Tesmer Lab Research Summary
G protein-coupled receptors (GPCRs) are responsible for the sensations of sight and smell, for regulation of blood pressure and heart rate, and for many other cellular events. Signals impinging upon the exterior of the cell induce a conformational change in these GPCRs that allows them to activate heterotrimeric G proteins within the cell. The activated G proteins then bind to various effectors that initiate downstream cascades, leading to profound physiological change. We study the molecular basis of GPCR-mediated signal transduction, principally via the technique of X-ray crystallography. By determining atomic structures of signaling proteins alone and in complex with their various targets, we can provide important insights into the molecular basis of signal transduction and the disease states that emerge as a result of dysfunctional regulation of these pathways.
G protein-coupled receptor kinases (GRKs)
G protein-coupled receptor kinases (GRKs) are responsible for homologous desensitization of GPCRs, an adaptive process by which activated receptors are rapidly uncoupled from G proteins. The best-characterized member of this family is GRK2, also known as b-adrenergic receptor kinase 1. GRK2 is not only important for myocardiogenesis and regulation of heart contractility but also implicated in the progression of congestive heart failure. In 2003, we reported the atomic structure of GRK2 in a peripheral membrane complex with the heterotrimeric G protein Gbg. This was the first structure of a GRK and the first of Gbg in complex with a downstream effector enzyme. Subsequently, we have described the structure of GRK2 alone and the Gaq-GRK2-Gbg complex (2005). The latter structure was the first of Gaq and a Gaq-effector complex. Gaq is a heterotrimeric G protein involved in smooth muscle function, in regulation of blood pressure and in maladaptive cardiac hypertrophy. The Gaq-GRK2-Gbg structure also revealed the first glimpse of how activated heterotrimeric G proteins can be arranged at the membrane during active signal transduction and how Ga and Gbg subunits can simultaneously interact with a single effector target.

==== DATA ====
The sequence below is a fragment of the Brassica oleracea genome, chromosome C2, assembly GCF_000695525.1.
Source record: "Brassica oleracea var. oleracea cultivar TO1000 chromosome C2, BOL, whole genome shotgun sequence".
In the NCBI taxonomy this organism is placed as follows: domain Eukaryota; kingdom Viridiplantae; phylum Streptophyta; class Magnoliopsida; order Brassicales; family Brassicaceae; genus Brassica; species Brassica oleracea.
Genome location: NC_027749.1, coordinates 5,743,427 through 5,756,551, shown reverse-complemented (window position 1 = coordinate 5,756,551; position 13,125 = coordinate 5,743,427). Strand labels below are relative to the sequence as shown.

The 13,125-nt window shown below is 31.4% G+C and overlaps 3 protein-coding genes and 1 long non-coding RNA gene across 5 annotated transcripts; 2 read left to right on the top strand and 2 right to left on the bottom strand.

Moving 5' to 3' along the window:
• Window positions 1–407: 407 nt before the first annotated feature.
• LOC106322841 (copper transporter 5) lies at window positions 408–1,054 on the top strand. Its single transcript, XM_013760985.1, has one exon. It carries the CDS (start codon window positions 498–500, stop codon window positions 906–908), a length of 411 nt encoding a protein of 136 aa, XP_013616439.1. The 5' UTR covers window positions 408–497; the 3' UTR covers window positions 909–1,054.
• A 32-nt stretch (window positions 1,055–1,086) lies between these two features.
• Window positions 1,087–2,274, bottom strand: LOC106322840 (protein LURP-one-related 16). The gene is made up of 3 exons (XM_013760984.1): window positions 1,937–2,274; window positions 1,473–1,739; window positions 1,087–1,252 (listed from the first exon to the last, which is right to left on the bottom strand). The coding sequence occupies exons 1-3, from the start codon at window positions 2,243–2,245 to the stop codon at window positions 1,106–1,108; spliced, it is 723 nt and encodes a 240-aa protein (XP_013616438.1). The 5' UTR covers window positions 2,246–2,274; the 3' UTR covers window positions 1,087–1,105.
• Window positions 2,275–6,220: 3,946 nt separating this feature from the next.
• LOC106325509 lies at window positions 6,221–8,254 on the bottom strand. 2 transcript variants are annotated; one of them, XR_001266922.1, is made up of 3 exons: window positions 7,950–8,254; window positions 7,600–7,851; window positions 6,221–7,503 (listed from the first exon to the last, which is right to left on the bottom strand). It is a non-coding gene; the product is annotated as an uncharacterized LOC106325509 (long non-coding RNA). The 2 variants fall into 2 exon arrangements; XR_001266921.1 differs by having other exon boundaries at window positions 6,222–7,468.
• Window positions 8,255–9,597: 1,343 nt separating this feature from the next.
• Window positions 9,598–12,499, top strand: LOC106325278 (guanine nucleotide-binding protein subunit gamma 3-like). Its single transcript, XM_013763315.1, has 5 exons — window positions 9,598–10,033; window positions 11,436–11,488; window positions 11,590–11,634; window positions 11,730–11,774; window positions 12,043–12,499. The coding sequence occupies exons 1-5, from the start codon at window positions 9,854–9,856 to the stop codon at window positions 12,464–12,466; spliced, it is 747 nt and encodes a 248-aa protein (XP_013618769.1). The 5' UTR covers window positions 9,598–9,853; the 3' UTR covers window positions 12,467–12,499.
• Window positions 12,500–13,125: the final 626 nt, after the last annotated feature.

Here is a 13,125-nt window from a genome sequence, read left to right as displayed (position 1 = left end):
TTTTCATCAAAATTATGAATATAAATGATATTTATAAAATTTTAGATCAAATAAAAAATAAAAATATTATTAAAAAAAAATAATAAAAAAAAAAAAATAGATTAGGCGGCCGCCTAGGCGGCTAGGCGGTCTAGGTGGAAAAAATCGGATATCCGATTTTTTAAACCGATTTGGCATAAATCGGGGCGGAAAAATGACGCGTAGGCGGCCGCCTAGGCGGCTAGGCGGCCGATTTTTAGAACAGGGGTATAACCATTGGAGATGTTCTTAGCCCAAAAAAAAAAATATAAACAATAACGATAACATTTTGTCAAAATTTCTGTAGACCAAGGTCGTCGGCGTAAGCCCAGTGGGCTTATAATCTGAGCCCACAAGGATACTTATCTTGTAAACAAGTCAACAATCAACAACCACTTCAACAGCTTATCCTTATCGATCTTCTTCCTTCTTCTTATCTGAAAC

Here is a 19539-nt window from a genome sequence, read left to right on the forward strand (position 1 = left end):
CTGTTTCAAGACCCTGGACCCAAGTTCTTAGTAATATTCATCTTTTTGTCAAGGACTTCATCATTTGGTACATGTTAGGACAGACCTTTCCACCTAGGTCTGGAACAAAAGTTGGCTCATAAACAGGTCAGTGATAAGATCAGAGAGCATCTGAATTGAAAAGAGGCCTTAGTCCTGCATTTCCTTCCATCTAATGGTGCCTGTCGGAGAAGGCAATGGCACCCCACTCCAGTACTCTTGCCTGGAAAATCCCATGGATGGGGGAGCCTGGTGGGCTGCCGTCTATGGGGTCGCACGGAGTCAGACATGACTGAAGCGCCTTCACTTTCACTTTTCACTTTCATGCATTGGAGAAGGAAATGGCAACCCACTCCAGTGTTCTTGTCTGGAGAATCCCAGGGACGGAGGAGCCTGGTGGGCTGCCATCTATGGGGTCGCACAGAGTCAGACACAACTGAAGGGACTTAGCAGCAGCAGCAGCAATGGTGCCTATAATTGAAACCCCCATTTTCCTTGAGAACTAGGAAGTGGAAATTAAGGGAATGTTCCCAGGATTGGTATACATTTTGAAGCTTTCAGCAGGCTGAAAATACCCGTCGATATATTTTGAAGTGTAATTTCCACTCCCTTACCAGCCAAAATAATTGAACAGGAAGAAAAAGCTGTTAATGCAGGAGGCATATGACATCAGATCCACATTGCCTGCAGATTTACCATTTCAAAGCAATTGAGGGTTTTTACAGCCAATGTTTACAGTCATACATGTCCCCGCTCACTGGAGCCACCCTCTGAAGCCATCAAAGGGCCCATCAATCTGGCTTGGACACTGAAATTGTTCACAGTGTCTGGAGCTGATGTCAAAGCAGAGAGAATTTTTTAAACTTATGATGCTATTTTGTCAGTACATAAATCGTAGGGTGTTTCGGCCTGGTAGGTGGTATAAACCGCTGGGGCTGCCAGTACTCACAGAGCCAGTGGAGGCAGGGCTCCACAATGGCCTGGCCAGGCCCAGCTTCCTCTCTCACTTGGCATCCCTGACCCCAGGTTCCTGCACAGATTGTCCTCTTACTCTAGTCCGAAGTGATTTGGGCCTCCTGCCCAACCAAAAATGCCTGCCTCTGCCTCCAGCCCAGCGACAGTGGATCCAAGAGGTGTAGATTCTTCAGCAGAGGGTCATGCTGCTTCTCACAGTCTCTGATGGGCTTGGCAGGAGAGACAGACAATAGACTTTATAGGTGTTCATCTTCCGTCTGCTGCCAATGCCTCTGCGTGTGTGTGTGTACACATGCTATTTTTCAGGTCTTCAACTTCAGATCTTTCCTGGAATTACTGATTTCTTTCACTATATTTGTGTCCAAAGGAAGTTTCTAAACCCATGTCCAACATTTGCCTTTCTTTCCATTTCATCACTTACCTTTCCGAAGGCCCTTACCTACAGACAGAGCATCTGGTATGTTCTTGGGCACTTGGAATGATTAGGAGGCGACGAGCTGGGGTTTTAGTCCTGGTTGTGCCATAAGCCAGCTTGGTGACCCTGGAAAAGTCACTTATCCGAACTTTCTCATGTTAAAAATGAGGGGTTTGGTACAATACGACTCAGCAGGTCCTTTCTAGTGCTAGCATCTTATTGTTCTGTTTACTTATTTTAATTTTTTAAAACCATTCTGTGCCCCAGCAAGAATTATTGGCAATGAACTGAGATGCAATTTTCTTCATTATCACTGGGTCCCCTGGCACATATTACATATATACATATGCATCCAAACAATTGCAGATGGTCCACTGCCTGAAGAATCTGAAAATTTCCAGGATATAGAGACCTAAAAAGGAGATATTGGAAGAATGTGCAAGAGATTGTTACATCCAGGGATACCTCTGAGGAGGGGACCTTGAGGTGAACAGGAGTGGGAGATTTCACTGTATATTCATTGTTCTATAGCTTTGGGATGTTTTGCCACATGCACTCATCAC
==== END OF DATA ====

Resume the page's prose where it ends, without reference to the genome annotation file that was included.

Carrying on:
We are also interested in the molecular and biochemical differences between different classes of GRKs. The seven GRKs found in the human genome are classified into three families: GRK2/3, which are ubiquitously expressed; GRK1/7, which play specific roles in phototransduction; and GRK4/5/6, which are all ubiquitously expressed except for GRK4. A distinguishing feature of these families is the structure of their C-terminal domains. We have determined the atomic structure of GRK6 in complex with AMPPNP, a non-hydrolyzable nucleotide analog, as a representative of the GRK4/5/6 family. GRK6 is involved in motor neuron function and thus is a potential drug target for the treatment of Parkinson’s disease. To examine the GRK1/7 family, we have determined the structure of GRK1 in complex with ADP and ATP, as well as in its apo form. GRK1, also known as rhodopsin kinase, regulates the amplitude of the light response in rod cells. One important result from these studies has been to provide what so far has been elusive with GRK2: models of a GRK in different ligand states and the resolution of structural elements believed to be involved in binding GPCRs.
The most well established physiological targets of GRKs are activated GPCRs. GRKs are unique among protein kinases for their ability to recognize only the active form of the receptor. Thus, we believe that GRKs can be used to trap the activated state of a GPCR. Understanding the structure of a GPCR in its activated state is one of the holy grails of modern pharmacology.